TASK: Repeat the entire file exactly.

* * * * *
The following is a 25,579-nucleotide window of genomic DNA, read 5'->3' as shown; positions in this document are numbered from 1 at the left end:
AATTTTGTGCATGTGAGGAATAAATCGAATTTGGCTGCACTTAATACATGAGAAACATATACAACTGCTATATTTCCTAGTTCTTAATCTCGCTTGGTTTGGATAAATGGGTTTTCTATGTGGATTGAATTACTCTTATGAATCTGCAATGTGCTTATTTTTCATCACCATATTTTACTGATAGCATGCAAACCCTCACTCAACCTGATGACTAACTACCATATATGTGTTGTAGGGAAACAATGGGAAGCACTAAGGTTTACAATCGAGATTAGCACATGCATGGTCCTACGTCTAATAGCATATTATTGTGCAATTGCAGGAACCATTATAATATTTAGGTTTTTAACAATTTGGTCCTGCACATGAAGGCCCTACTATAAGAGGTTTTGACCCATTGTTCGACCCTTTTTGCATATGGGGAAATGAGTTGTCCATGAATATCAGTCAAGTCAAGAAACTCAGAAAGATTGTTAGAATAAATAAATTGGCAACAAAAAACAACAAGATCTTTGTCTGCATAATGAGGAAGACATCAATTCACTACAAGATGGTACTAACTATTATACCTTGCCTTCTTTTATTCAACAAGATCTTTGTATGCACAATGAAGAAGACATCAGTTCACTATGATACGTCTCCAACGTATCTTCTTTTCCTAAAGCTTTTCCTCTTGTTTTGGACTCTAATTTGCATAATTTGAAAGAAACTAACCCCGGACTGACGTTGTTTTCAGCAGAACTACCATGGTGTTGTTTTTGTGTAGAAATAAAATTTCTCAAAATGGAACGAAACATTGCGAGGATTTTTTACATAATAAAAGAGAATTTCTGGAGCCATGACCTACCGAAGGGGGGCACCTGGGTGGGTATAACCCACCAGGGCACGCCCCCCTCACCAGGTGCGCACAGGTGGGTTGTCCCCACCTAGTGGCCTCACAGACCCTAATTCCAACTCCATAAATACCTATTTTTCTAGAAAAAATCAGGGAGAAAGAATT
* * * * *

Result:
The following is a 25,579-nucleotide window of genomic DNA, read 5'->3' as shown; positions in this document are numbered from 1 at the left end:
AATTTTGTGCATGTGAGGAATAAATCGAATTTGGCTGCACTTAATACATGAGAAACATATACAACTGCTATATTTCCTAGTTCTTAATCTCGCTTGGTTTGGATAAATGGGTTTTCTATGTGGATTGAATTACTCTTATGAATCTGCAATGTGCTTATTTTTCATCACCATATTTTACTGATAGCATGCAAACCCTCACTCAACCTGATGACTAACTACCATATATGTGTTGTAGGGAAACAATGGGAAGCACTAAGGTTTACAATCGAGATTAGCACATGCATGGTCCTACGTCTAATAGCATATTATTGTGCAATTGCAGGAACCATTATAATATTTAGGTTTTTAACAATTTGGTCCTGCACATGAAGGCCCTACTATAAGAGGTTTTGACCCATTGTTCGACCCTTTTTGCATATGGGGAAATGAGTTGTCCATGAATATCAGTCAAGTCAAGAAACTCAGAAAGATTGTTAGAATAAATAAATTGGCAACAAAAAACAACAAGATCTTTGTCTGCATAATGAGGAAGACATCAATTCACTACAAGATGGTACTAACTATTATACCTTGCCTTCTTTTATTCAACAAGATCTTTGTATGCACAATGAAGAAGACATCAGTTCACTATGATACGTCTCCAACGTATCTTCTTTTCCTAAAGCTTTTCCTCTTGTTTTGGACTCTAATTTGCATAATTTGAAAGAAACTAACCCCGGACTGACGTTGTTTTCAGCAGAACTACCATGGTGTTGTTTTTGTGTAGAAATAAAATTTCTCAAAATGGAACGAAACATTGCGAGGATTTTTTACATAATAAAAGAGAATTTCTGGAGCCATGACCTACCGAAGGGGGGCACCTGGGTGGGTATAACCCACCAGGGCACGCCCCCCTCACCAGGTGCGCACAGGTGGGTTGTCCCCACCTAGTGGCCTCACAGACCCTAATTCCAACTCCATAAATACCTATTTTTCTAGAAAAAATCAGGGAGAAAGAATT